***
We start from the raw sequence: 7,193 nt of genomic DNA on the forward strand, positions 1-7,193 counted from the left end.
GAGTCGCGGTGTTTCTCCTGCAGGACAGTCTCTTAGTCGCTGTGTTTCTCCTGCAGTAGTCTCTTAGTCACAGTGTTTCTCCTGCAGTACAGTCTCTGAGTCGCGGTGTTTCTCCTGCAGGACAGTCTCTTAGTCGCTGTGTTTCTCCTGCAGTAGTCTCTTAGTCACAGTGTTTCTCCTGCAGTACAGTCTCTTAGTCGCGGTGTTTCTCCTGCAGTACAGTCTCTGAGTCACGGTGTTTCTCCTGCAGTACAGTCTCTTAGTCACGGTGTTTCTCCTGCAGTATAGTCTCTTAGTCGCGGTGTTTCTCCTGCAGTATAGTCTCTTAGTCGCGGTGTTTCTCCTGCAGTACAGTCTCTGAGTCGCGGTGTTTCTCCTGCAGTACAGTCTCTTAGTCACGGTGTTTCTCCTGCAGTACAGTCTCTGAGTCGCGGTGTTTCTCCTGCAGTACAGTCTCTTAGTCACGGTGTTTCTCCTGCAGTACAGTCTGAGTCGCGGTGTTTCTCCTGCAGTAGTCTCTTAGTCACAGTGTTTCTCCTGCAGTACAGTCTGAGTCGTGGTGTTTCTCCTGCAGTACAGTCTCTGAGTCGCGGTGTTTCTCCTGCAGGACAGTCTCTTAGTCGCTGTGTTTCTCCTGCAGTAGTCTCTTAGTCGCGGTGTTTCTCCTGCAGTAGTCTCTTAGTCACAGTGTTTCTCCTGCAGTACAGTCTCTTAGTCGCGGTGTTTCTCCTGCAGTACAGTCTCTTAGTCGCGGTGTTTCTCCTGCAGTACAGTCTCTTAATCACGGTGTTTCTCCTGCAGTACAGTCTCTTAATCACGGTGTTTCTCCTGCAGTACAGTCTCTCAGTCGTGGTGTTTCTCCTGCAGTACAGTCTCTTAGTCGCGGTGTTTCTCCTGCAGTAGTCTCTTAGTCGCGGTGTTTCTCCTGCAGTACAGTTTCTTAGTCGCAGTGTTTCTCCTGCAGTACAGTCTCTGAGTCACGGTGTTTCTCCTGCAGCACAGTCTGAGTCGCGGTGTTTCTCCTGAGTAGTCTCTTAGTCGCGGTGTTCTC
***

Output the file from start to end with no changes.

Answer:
We start from the raw sequence: 7,193 nt of genomic DNA on the forward strand, positions 1-7,193 counted from the left end.
GAGTCGCGGTGTTTCTCCTGCAGGACAGTCTCTTAGTCGCTGTGTTTCTCCTGCAGTAGTCTCTTAGTCACAGTGTTTCTCCTGCAGTACAGTCTCTGAGTCGCGGTGTTTCTCCTGCAGGACAGTCTCTTAGTCGCTGTGTTTCTCCTGCAGTAGTCTCTTAGTCACAGTGTTTCTCCTGCAGTACAGTCTCTTAGTCGCGGTGTTTCTCCTGCAGTACAGTCTCTGAGTCACGGTGTTTCTCCTGCAGTACAGTCTCTTAGTCACGGTGTTTCTCCTGCAGTATAGTCTCTTAGTCGCGGTGTTTCTCCTGCAGTATAGTCTCTTAGTCGCGGTGTTTCTCCTGCAGTACAGTCTCTGAGTCGCGGTGTTTCTCCTGCAGTACAGTCTCTTAGTCACGGTGTTTCTCCTGCAGTACAGTCTCTGAGTCGCGGTGTTTCTCCTGCAGTACAGTCTCTTAGTCACGGTGTTTCTCCTGCAGTACAGTCTGAGTCGCGGTGTTTCTCCTGCAGTAGTCTCTTAGTCACAGTGTTTCTCCTGCAGTACAGTCTGAGTCGTGGTGTTTCTCCTGCAGTACAGTCTCTGAGTCGCGGTGTTTCTCCTGCAGGACAGTCTCTTAGTCGCTGTGTTTCTCCTGCAGTAGTCTCTTAGTCGCGGTGTTTCTCCTGCAGTAGTCTCTTAGTCACAGTGTTTCTCCTGCAGTACAGTCTCTTAGTCGCGGTGTTTCTCCTGCAGTACAGTCTCTTAGTCGCGGTGTTTCTCCTGCAGTACAGTCTCTTAATCACGGTGTTTCTCCTGCAGTACAGTCTCTTAATCACGGTGTTTCTCCTGCAGTACAGTCTCTCAGTCGTGGTGTTTCTCCTGCAGTACAGTCTCTTAGTCGCGGTGTTTCTCCTGCAGTAGTCTCTTAGTCGCGGTGTTTCTCCTGCAGTACAGTTTCTTAGTCGCAGTGTTTCTCCTGCAGTACAGTCTCTGAGTCACGGTGTTTCTCCTGCAGCACAGTCTGAGTCGCGGTGTTTCTCCTGAGTAGTCTCTTAGTCGCGGTGTTCTC